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VIDEO: Ucluelet local dismayed by Spring Cove path plan

Ucluelet local Laurie Skene is urging her local government to conduct an environmental assessment before doing any more work on a path project through Spring Cove.  - Andrew Bailey
Ucluelet local Laurie Skene is urging her local government to conduct an environmental assessment before doing any more work on a path project through Spring Cove.
— image credit: Andrew Bailey

 

A Ucluelet local continues to clamour against a path plan that would provide locals and visitors access to Spring Cove.

The path is part of a larger project designed to link the Wild Pacific Trail from He-Tin-Kis Park to Big Beach.

During the public input portion of Feb 28’s regular council meeting, Laurie Skene urged her local government to abide by Ucluelet’s Official Community Plan, which identifies Spring Cove as a riparian area worthy of protection, by completing an environmental assessment on the path’s potential impacts.

Along with her environmental concerns, Skene is questioning the district’s claim to the right of way the Spring Cove path would be built on and has filed a legal action to challenge it.

“Just for the information of council, I understand from my lawyer that we have a court date of May 8 for the hearing of the right of way issue so that should be resolved relatively soon, hopefully,” she said.

A 1998 covenant attached to a subdivision at Reef Point called for the developer to install a path through the area prior to any development taking place.

“It was supposed to have been done by the developer, not by the district and not by taxpayers,” Skene said.

Coun. Randy Oliwa said council is looking into its Official Community Plan.

“We are reviewing sections of the OCP and educating ourselves on the OCP at this moment. We do have some new members of council on here the last couple of years, so it is up to us to do our best job to understand it. We have asked for legal interpretations on sections of the OCP, but we’re waiting for that to come back,” he said.

Skene suggested no work should start while those interpretations are pending and her suggestion was met with nods from councillors, but no verbal commitment.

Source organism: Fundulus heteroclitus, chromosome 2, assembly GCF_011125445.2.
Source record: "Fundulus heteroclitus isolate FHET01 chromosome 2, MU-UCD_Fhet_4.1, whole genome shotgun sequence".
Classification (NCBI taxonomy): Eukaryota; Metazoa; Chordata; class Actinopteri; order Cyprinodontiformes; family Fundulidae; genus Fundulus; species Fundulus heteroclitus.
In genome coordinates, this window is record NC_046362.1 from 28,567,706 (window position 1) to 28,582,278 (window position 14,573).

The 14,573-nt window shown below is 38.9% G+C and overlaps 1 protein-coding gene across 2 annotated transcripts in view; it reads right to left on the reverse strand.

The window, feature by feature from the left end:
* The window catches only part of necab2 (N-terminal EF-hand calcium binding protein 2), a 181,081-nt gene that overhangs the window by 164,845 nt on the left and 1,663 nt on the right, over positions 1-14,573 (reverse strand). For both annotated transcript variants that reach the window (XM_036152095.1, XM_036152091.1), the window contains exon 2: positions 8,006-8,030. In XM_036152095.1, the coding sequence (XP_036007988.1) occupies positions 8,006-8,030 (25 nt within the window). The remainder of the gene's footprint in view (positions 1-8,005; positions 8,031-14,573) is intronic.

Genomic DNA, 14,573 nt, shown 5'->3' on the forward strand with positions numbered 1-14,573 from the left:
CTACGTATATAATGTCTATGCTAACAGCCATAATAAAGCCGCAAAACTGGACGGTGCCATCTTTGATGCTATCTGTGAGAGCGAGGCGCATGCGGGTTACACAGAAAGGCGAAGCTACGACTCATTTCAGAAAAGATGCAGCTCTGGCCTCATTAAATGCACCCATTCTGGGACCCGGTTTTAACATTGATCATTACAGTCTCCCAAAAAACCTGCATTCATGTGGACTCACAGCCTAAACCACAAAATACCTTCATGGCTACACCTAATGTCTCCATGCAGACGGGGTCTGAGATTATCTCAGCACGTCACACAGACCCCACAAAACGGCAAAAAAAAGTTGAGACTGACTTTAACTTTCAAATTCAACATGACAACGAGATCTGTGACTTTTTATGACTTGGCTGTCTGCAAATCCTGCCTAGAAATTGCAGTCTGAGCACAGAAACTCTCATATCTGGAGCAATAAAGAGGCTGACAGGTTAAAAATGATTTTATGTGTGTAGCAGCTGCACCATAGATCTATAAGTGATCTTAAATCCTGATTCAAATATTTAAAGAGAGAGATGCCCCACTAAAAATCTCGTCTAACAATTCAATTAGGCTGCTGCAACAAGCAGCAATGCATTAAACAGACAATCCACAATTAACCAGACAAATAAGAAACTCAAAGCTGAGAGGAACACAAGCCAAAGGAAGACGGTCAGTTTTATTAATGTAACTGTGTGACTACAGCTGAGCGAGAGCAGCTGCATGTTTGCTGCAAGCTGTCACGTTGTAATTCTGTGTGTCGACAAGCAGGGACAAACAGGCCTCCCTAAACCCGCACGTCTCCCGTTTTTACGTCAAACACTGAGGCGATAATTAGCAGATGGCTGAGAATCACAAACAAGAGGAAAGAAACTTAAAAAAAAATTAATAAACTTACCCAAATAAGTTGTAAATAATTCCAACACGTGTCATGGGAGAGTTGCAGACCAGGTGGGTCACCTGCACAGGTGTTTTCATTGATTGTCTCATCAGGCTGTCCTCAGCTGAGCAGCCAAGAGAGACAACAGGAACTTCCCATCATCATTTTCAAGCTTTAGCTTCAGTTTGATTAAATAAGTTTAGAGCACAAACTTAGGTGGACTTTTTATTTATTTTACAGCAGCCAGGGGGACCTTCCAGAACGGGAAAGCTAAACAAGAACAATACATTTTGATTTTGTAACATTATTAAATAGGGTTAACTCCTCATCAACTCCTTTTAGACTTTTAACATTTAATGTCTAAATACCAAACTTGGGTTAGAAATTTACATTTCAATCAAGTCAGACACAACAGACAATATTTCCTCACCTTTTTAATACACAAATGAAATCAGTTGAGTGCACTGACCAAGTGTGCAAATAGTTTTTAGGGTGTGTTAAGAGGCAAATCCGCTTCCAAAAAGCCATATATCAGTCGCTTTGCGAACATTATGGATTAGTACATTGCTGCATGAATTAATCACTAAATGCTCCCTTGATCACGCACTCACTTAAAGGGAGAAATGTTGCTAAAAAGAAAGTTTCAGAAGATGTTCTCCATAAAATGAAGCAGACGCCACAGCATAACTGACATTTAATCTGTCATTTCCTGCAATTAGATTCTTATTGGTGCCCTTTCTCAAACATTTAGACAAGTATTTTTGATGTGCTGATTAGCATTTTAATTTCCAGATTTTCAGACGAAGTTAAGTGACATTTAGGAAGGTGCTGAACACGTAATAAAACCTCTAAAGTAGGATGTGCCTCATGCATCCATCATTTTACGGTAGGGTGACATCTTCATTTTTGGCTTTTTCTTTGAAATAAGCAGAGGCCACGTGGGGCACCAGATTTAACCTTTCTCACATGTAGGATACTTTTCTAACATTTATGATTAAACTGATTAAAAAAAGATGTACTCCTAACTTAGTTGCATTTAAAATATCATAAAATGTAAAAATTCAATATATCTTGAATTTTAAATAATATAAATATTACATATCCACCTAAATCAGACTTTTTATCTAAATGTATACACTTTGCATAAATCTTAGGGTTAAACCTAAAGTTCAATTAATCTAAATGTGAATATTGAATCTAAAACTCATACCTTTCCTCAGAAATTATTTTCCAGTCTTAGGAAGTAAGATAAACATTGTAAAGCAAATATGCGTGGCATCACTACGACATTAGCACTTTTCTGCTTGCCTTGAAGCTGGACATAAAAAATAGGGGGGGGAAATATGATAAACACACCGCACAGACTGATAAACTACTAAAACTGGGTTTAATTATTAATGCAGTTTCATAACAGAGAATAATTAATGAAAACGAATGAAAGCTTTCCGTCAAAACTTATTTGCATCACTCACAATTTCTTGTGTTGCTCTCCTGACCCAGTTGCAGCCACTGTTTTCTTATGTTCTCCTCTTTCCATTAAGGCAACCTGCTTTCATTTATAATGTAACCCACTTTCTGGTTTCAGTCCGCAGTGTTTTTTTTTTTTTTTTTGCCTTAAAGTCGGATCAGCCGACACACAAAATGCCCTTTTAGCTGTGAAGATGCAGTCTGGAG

It was the second consecutive meeting that Skene has raised the issue, as she had presented as a delegation to council on Feb. 14 urging for the OCP to be adhered to.

“The requirements regarding development in this area are very clearly outlined with the intention of protecting this pristine area from any form of development that could cause potential damage to the environment,” she said.

“There seems to be a real desire to plunge headlong into this without taking those things into consideration...All of this is a direct violation of this important Ucluelet bylaw.”

She asked if the district knew what species live in and around Spring Cove and how the proposed trail would impact habitats.

“Anyone viewing the area can see that it’s a literal nursery for all sorts of marine and aquatic lifeforms,” she said. “Can anyone give the assurance that building a trail and boardwalk potentially used by hundreds, if not thousands, of people would have no negative impact on Spring Cove?”

Coun. Randy Oliwa responded that the OCP is currently under review.

“We’re currently doing an OCP review and council’s working hard to educate itself on the existing document and what will transpire after the current review that’s underway,” he said.

Skene said the current OCP remains in place regardless of the ongoing review and suggested council should at least wait until the legal action has been resolved before moving ahead.

“Should the district not be successful in retaining that right of way, then any work would be a waste of taxpayer money to begin with and, in our assessment, we probably have at least a 50/50 chance that that will not hold up,” she said.

“That aside, even should the right of way stand, the OCP makes it very, very clear that there should be an environmental assessment done before anything happens in that area: before a single tree is cut down, before any deadfall is removed, before anything happens at all. So, to see the intention of work proceeding without that happening is very disturbing because you can’t put it back. You can’t fix it. Once an old tree is cut down, you can’t replace it.”

She added area residents were not given sufficient notice about the project.

Coun. Sally Mole suggested Spring Cove has long been slated for a path.

“My understanding, and just as a rookie councillor person, is that there was always a path plan for Spring Cove,” she said. “Whether the property owners were aware or not, in my view as a councillor, there was always going to be a trail through Spring Cove.”

 

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